The National Museum of Nature and Science is a great museum for anyone with children, or anyone who wants a refresher course in 'Basic Science 101'. There are two buildings, of which the original building has been completely remodeled and re-opened recently. It houses the 'Japan Gallery', and was originally completed in December 1930. Because of its unique Neo-Renaissance style, I found the building as facinating as the museum itself, it is beautiful.
The 'Japan Gallery' consists of three floors: 1st - Techniques in Observing Nature, 2nd - Organisms of the Japanese Islands & Japanese People and Nature, 3rd - History of the Japanese Islands & Nature of the Japanese Islands. All exhibits were well laid out, interesting, and pleasing to the eye. There is also the 'Theater 360', a 360-degree screen covered by 12 pentagon images. Visitors walk through the globe screen, currently showing a short film on dinosaurs and another on what exists inside the earth itself. The wait was too long during my visit, but I plan to come back and check it out in the future.
The new building, or 'Global Gallery', has 6 floors with these exhibit areas: Animals of the Earth, Woodland Exploration, Progress in Science and Technology, Exploration Space, Biodiversity, Dinosaurs, the Evolution of Life, and the Natural World - Universe, Matter, and Physics.
In the 'Animals of the Earth' exhibit, over 100 'stuffed' animals (some died at the Ueno Zoo) fill a huge glass room. Imagine this collection coming alive inside the room together; a buffalo, polar bear, tiger, gorilla,... all standing side by side.
On another floor is a hands-on discovery room for children exploring a variety of scientific principles related to light, sound, force, motion, magnetism,... The kids that I saw there were having a ball.
I really enjoyed the dinosaur and biodiversity exhibits, and I was pleasantly surprised at the fascinating presentation of 'The Evolution of Life', which traces the evolutionary path of plants and animals.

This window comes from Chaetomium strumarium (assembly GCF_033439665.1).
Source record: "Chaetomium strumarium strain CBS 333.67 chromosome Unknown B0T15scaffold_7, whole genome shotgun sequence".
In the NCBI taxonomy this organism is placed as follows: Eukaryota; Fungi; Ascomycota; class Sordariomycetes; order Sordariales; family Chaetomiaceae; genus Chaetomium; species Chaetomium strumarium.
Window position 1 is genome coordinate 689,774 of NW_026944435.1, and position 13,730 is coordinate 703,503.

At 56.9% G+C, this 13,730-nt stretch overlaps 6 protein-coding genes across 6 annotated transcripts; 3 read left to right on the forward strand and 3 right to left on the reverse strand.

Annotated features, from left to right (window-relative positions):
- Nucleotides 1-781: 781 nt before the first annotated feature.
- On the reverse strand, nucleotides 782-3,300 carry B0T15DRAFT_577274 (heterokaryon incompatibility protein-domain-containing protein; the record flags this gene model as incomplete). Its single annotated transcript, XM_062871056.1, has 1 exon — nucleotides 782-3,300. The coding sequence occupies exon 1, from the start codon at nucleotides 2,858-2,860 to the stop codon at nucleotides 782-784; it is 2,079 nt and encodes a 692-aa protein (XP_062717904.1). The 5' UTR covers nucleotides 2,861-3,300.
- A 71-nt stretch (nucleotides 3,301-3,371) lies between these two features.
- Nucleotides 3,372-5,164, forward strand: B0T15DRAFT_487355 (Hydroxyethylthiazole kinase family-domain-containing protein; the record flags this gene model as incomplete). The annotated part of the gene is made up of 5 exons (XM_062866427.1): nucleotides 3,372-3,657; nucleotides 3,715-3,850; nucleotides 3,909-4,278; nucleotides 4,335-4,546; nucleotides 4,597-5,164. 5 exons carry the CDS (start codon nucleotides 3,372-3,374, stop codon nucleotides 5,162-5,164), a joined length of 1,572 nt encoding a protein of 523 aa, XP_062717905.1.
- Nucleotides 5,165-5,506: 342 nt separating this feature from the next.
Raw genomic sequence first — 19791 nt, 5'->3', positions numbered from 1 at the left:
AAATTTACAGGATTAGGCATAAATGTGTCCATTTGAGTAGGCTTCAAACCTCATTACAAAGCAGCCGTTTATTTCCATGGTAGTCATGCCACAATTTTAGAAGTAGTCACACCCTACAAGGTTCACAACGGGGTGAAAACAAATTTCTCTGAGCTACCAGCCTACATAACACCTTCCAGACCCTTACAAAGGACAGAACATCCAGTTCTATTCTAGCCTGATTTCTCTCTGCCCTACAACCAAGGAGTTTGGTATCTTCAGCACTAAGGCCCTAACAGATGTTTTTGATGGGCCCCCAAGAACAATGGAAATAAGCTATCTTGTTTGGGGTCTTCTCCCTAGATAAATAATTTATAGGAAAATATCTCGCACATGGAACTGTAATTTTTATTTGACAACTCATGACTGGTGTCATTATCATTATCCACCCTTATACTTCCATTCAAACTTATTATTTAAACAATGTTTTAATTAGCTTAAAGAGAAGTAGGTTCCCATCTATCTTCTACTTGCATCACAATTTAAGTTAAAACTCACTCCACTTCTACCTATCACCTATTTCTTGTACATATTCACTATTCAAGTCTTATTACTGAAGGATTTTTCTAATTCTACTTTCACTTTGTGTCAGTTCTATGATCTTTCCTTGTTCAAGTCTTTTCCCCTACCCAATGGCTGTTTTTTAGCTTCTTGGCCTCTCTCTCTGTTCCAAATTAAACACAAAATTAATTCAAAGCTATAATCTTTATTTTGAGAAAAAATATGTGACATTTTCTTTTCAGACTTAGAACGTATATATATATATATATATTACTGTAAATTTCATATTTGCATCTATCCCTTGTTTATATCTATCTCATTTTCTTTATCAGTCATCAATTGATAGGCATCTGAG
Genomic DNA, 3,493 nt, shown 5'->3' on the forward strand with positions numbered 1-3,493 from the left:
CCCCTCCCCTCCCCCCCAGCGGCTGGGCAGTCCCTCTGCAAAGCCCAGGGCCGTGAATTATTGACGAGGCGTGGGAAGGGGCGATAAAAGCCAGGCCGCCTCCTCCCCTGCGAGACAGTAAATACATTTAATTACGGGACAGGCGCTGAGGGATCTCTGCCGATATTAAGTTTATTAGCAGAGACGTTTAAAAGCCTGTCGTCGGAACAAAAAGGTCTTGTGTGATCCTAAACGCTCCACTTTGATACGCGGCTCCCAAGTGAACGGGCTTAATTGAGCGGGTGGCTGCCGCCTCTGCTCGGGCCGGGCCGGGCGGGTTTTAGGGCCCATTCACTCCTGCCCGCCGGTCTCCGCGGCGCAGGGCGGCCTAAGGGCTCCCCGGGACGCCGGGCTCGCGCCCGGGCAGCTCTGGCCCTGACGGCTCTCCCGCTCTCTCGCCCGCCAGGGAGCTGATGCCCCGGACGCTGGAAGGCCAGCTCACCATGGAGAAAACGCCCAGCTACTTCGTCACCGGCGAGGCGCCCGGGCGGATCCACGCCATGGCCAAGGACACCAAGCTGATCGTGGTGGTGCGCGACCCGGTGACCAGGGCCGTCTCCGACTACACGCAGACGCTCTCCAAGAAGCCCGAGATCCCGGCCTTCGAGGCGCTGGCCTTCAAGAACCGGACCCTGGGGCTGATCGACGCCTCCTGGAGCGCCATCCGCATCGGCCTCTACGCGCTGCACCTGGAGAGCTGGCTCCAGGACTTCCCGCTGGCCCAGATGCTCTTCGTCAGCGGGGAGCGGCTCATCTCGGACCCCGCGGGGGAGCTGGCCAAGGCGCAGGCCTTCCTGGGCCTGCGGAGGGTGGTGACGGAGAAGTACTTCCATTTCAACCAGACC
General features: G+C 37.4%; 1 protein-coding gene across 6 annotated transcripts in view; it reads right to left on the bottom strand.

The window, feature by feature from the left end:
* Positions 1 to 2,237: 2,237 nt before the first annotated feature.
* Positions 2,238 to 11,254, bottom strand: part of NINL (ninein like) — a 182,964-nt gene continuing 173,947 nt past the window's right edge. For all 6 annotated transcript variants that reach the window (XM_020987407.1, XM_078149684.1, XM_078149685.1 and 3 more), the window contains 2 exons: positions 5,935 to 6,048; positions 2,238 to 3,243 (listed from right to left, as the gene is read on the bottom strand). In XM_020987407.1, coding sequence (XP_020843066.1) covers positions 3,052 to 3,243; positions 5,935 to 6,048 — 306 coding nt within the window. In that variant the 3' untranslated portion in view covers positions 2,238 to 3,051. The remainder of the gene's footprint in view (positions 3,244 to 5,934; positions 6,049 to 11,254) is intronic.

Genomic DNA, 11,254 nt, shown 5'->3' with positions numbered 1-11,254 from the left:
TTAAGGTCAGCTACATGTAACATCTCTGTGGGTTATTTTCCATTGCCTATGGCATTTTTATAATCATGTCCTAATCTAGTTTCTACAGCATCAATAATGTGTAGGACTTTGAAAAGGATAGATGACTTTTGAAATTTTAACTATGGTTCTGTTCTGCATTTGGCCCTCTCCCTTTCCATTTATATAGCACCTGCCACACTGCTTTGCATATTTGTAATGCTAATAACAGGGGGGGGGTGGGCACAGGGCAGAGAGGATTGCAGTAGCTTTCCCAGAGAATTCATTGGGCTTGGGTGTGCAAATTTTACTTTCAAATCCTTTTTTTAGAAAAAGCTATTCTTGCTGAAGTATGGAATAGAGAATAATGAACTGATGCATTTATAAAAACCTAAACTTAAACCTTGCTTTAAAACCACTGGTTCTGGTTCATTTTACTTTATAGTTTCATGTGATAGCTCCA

Everything has a one word/line English title, but all other explanations are in Japanese. There are, however, computer monitors everywhere - and they provide English on all subject matter in the museum. There are also PDA audio exhibition guides that can be rented for 300 yen.
7-20 Ueno Park, Taito-ku, Tokyo 110-8718
TEL 03-3822-0111 (Mon.- Fri.) 03-3822-0114 (Sat., Sun., National Holidays)
Recorded Announcement 03-5777-8600
*Five minute walk from the Ueno Koen Exit of JR Ueno Station.
*10 minute walk from Ueno Station of the Ginza, Hibiya, and Keisei Lines.
*No parking available at the museum. Public and private parking lots can be found around Ueno Park.
The museum is beside the National Museum of Western Art, Tokyo. It is easy to spot because there is a huge whale statue just outside the entrance.
Opening Hours: 9:00 - 17:00 (last admissions 16:30), every Friday 9:00 - 20:00 (last admission 19:30)
Closed every Monday (Tuesday when a national holiday falls on Monday); Dec. 28 - Jan. 1
Individuals (adults and college students) 500 yen
Children and Youth in grades 1-12 Free
Seniors (65 or older) with ID are admitted free of charge to the permanent exhibitions.
Groups (at least 20 adults and college students) 300 yen
Night for Astronomical Observation (temporarily closed for renovation)
Individuals (adults and college students) 300 yen
Children in grades 1-12: Free
Special Exhibitions cost extra.
**Free entry to permanent collection with Grutt Pass 2007 (#1)